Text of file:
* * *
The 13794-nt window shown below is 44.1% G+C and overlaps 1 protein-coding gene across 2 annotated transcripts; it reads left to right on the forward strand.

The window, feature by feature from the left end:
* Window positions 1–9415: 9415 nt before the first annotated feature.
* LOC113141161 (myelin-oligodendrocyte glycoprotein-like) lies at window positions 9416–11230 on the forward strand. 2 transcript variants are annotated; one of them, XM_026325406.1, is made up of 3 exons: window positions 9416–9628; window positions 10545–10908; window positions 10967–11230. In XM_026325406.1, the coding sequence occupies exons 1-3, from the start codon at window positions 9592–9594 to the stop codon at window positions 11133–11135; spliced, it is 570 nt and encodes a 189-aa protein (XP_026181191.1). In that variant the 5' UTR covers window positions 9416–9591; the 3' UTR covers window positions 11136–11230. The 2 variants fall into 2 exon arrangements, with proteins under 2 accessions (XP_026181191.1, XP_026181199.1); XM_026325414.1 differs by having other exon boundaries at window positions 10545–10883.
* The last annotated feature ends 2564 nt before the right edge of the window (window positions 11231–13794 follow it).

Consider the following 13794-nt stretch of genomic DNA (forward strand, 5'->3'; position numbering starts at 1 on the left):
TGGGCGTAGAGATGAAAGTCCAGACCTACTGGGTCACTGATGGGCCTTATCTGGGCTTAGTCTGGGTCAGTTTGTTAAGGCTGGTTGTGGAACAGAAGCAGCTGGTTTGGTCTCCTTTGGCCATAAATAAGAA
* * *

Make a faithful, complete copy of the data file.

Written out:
The 13794-nt window shown below is 44.1% G+C and overlaps 1 protein-coding gene across 2 annotated transcripts; it reads left to right on the forward strand.

The window, feature by feature from the left end:
* Window positions 1–9415: 9415 nt before the first annotated feature.
* LOC113141161 (myelin-oligodendrocyte glycoprotein-like) lies at window positions 9416–11230 on the forward strand. 2 transcript variants are annotated; one of them, XM_026325406.1, is made up of 3 exons: window positions 9416–9628; window positions 10545–10908; window positions 10967–11230. In XM_026325406.1, the coding sequence occupies exons 1-3, from the start codon at window positions 9592–9594 to the stop codon at window positions 11133–11135; spliced, it is 570 nt and encodes a 189-aa protein (XP_026181191.1). In that variant the 5' UTR covers window positions 9416–9591; the 3' UTR covers window positions 11136–11230. The 2 variants fall into 2 exon arrangements, with proteins under 2 accessions (XP_026181191.1, XP_026181199.1); XM_026325414.1 differs by having other exon boundaries at window positions 10545–10883.
* The last annotated feature ends 2564 nt before the right edge of the window (window positions 11231–13794 follow it).

Consider the following 13794-nt stretch of genomic DNA (forward strand, 5'->3'; position numbering starts at 1 on the left):
TGGGCGTAGAGATGAAAGTCCAGACCTACTGGGTCACTGATGGGCCTTATCTGGGCTTAGTCTGGGTCAGTTTGTTAAGGCTGGTTGTGGAACAGAAGCAGCTGGTTTGGTCTCCTTTGGCCATAAATAAGAA